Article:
Open Innovation – Filing a non-patent

The top 25 companies by US patent value was released by Business Week and it is worth a look. IBM generated the largest number of patents while Microsoft generated patents of the highest value (according to the BW study).

The number of patents involved at IBM is a simply mind-boggling 4,914. That’s over 13 patentable inventions a day. Not a bad brain trust.

But what caught my eye was a paragraph at the bottom of the story:

As a defensive measure, the company also published details on almost 4,000 inventions in a publicly available company journal last year.

By publishing I believe they ensure that no one can patent the ideas. Since many companies are racing towards the same goal the prospect of inventors stepping on each other’s toes is not far fetched. The value of publishing trade secrets outweighed the negative impact of letting folks in on what they were doing. I’m sure the published advances had less strategic or economic value than those that were patented, but it still does seem to go a bit against the grain of corporate secrecy one has come to expect.

The shelf life of a corporate secret has been greatly diminished over the past decade.

Patents have real economic value but bringing an element of open innovation to the table can also have its own significant value. In this case preventing the patent process from slowing down development of other initiatives by both IBM and their competitors.

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8 Responses to Open Innovation – Filing a non-patent

  1. Andrew says:

    Fred,

    Interesting – I wonder if this is a sign of changing business trends. Is it possible that over time we will see a shift in emphasis away from the formal patenting process and toward this kind of openness?

    • There are a significant number of technologists who seem ready to embrace the possibility. The entire open source movement is based on the idea of making share and share alike the rule of the day. I think part of this might be a reaction to the patent process overstepping – patenting overly broad concepts or seemingly obvious prior art rather than the traditional focus on specific inventions – a trend that seems to be slowing. A more reasoned approach probably is some combination of open and patents. There are plenty of reasons to give inventors a decade or two to enjoy the fruits of their labor before being copied directly.

  2. Paul Cornies says:

    I follow Waterloo’s Research in Motion and their Blackberry quite closely. It seems there is a lot of competition in this sector which leads to suits about patent infringements. It’s a major headache for the company if the suits are questionable as they draw out in the courts for a long time.

    • The Cell phone industry seems to be littered with these suits. I believe Apple and Nokia are in the process of waging all out war over alleged mutual patent infringements.

  3. kay plantes says:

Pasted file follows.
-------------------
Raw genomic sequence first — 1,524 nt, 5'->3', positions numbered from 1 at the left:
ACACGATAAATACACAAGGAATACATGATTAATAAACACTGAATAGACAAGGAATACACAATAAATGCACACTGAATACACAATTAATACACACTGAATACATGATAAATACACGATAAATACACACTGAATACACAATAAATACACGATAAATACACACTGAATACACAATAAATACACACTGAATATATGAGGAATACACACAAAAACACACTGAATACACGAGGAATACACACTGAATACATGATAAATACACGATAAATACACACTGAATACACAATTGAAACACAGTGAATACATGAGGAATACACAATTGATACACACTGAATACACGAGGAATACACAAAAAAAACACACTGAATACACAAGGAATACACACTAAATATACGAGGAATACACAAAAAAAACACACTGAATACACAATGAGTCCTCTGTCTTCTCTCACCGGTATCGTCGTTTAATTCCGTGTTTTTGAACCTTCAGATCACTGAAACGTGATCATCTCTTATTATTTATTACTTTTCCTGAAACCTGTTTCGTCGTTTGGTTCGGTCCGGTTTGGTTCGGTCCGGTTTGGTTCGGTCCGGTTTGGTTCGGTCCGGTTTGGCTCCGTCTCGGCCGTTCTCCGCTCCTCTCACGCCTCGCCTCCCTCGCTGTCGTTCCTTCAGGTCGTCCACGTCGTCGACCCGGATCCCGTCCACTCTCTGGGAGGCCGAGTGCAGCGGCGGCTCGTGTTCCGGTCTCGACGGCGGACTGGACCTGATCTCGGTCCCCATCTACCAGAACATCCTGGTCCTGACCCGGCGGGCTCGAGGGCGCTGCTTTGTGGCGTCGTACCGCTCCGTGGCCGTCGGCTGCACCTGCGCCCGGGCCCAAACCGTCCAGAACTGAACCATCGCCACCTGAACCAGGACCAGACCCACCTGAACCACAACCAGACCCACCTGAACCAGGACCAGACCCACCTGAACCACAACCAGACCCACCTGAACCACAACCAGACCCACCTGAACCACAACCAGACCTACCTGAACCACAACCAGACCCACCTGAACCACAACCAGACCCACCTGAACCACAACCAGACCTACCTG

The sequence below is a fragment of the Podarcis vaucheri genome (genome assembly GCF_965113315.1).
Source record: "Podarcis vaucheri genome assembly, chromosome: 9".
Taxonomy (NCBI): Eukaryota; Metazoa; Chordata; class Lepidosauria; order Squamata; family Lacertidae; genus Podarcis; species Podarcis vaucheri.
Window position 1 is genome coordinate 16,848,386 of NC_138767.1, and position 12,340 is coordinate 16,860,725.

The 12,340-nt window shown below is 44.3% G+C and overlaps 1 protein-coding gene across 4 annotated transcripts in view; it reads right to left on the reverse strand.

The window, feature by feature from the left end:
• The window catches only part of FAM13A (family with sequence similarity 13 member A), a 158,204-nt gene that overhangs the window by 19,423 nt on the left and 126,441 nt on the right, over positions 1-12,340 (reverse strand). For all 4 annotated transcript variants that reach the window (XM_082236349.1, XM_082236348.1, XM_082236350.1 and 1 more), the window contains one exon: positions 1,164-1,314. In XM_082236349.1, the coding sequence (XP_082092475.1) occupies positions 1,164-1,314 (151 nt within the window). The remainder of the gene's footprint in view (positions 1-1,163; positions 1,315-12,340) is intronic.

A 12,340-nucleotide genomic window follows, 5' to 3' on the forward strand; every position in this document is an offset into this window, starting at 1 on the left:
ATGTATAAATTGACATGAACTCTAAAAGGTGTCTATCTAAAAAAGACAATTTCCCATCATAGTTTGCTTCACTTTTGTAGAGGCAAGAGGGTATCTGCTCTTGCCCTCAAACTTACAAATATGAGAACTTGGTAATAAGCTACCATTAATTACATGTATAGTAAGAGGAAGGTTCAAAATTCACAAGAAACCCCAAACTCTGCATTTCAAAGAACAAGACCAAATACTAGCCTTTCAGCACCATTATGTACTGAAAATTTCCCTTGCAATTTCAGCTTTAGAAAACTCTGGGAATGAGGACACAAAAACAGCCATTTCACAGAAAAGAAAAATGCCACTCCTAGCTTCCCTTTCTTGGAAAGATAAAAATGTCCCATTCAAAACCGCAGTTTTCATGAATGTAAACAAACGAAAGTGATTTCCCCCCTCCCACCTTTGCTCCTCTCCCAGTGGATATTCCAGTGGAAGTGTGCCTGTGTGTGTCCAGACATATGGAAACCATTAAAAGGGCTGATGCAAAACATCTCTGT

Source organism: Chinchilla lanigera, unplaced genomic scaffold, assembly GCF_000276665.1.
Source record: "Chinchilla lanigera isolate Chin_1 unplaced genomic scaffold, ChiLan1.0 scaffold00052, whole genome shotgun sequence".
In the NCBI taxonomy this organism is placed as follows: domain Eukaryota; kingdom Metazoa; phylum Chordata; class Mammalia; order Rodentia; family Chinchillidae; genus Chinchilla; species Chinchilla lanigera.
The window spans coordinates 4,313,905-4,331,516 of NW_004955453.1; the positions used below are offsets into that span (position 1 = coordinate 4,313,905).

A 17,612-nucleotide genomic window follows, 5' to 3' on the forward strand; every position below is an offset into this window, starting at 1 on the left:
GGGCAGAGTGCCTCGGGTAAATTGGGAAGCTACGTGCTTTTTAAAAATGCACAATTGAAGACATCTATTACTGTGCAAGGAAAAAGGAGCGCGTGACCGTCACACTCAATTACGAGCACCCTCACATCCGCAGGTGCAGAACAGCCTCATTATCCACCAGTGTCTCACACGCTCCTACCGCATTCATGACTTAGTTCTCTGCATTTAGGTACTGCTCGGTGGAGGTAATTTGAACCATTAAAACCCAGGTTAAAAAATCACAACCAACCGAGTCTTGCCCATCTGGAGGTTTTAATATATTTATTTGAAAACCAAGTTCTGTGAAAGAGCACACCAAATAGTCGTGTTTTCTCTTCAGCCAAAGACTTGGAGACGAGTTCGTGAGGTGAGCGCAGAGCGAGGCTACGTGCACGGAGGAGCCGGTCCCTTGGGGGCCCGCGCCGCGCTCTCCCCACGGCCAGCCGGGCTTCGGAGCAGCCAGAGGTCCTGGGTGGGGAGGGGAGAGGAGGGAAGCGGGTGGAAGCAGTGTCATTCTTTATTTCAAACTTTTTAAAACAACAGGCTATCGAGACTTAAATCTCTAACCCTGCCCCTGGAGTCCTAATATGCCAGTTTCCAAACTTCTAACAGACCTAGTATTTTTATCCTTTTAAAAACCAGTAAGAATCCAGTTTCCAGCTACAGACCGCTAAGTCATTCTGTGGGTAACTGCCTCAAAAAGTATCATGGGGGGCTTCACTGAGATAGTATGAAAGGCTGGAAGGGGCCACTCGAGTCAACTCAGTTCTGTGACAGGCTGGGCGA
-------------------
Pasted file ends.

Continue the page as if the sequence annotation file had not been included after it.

I learned today that the US Patent Office is so backed up that it takes years for patents to be issued. I suspect this is part of IBM’s decision to “publish.”

    Patents are a measure of our innovation and while the US remains ahead of other countries, our lead is closing significantly. This factor, combined with the growing commoditization of most markets that sends work overseas has hindered job creation significantly. The best thing that Obama can do is to pursue an innovation agenda:
    1. Far more money in basic research, which the government funds;
    2. Create incentives for companies to pool resources together (perhaps with Government match) to engage in development too expensive for any one company, but critical to our country’s future manufacturing;
    3. Fix our PK-12 schools;
    4. Allow the PhDs we educate and PhDs from other countries to reside here—our economic security is far more of an issue than our physical security as far as I can read;
    5. Make a class in entrepreneurship and economics mandatory for every HS and College student. We’d change our culture within a generation;
    6. Make it more financially attractive to invest in start ups and early stage companies;
    7. Create a health care plan for start-ups so that lack of health care does not stop people from being entrepreurs;
    8. Create a Golden Globes for entrepreneurs with Steve Martin hosting.

    • Great list here Kay. I think I would only broaden your point about the k-12 schools to include somehow dealing with the environment around the schools as well as within. But maybe the Entrepreneurship Golden Globes is the real answer here. Make inventing sexy again. I really like that.

  4. J.D. Meier says:

    Patents are an interesting game. I wanted to learn more about the process, so one year I filed 8. I learned a lot. The toughest part was creating a visual example to show the unique value or “secret sauce.” It was yet another example, where it’s not good enough to have a good idea … you need to show it and sell it to others in a way that sticks.

  5. LaVonn says:

    Fascinating discussion on a challenging topic…Coming from a product development background the need to patent “everything” is, in my opinion, a deterrent to growth. And, when you get into a place where we start “owning” broad, conceptual thinking — well, it becomes a mess even for the most dedicated innovator.